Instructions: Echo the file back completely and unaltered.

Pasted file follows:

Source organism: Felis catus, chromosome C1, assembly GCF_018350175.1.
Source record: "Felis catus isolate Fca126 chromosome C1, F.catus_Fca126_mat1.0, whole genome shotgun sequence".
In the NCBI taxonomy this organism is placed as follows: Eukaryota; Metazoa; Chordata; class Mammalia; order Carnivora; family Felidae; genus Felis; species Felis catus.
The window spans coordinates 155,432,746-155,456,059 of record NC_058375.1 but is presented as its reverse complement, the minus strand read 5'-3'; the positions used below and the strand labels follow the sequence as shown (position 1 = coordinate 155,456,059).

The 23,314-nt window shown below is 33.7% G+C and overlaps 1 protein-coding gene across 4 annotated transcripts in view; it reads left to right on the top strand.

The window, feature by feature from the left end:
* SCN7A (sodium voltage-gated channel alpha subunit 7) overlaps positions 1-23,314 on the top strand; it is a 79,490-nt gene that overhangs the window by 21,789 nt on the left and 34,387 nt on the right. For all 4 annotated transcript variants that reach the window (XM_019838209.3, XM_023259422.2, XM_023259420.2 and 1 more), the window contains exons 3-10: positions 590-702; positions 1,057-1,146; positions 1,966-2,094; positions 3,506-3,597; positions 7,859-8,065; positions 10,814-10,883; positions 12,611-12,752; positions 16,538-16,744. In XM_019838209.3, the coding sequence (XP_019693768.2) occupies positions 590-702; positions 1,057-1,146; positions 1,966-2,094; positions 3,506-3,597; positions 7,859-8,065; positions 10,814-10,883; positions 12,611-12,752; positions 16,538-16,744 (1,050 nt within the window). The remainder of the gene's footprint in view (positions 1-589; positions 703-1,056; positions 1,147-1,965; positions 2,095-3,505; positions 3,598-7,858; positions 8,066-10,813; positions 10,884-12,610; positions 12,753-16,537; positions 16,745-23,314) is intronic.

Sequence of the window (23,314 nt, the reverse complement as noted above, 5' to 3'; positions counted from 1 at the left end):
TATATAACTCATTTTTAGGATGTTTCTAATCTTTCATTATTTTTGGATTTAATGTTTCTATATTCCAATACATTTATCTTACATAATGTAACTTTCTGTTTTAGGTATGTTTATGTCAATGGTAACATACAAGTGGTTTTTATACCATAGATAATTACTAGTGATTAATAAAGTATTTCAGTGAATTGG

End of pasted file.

Source organism: Felis catus, chromosome C1, assembly GCF_018350175.1.
Source record: "Felis catus isolate Fca126 chromosome C1, F.catus_Fca126_mat1.0, whole genome shotgun sequence".
In the NCBI taxonomy this organism is placed as follows: Eukaryota; Metazoa; Chordata; class Mammalia; order Carnivora; family Felidae; genus Felis; species Felis catus.
The window spans coordinates 155,432,746-155,456,059 of record NC_058375.1 but is presented as its reverse complement, the minus strand read 5'-3'; the positions used below and the strand labels follow the sequence as shown (position 1 = coordinate 155,456,059).

The 23,314-nt window shown below is 33.7% G+C and overlaps 1 protein-coding gene across 4 annotated transcripts in view; it reads left to right on the top strand.

The window, feature by feature from the left end:
* SCN7A (sodium voltage-gated channel alpha subunit 7) overlaps positions 1-23,314 on the top strand; it is a 79,490-nt gene that overhangs the window by 21,789 nt on the left and 34,387 nt on the right. For all 4 annotated transcript variants that reach the window (XM_019838209.3, XM_023259422.2, XM_023259420.2 and 1 more), the window contains exons 3-10: positions 590-702; positions 1,057-1,146; positions 1,966-2,094; positions 3,506-3,597; positions 7,859-8,065; positions 10,814-10,883; positions 12,611-12,752; positions 16,538-16,744. In XM_019838209.3, the coding sequence (XP_019693768.2) occupies positions 590-702; positions 1,057-1,146; positions 1,966-2,094; positions 3,506-3,597; positions 7,859-8,065; positions 10,814-10,883; positions 12,611-12,752; positions 16,538-16,744 (1,050 nt within the window). The remainder of the gene's footprint in view (positions 1-589; positions 703-1,056; positions 1,147-1,965; positions 2,095-3,505; positions 3,598-7,858; positions 8,066-10,813; positions 10,884-12,610; positions 12,753-16,537; positions 16,745-23,314) is intronic.

Sequence of the window (23,314 nt, the reverse complement as noted above, 5' to 3'; positions counted from 1 at the left end):
TATATAACTCATTTTTAGGATGTTTCTAATCTTTCATTATTTTTGGATTTAATGTTTCTATATTCCAATACATTTATCTTACATAATGTAACTTTCTGTTTTAGGTATGTTTATGTCAATGGTAACATACAAGTGGTTTTTATACCATAGATAATTACTAGTGATTAATAAAGTATTTCAGTGAATTGG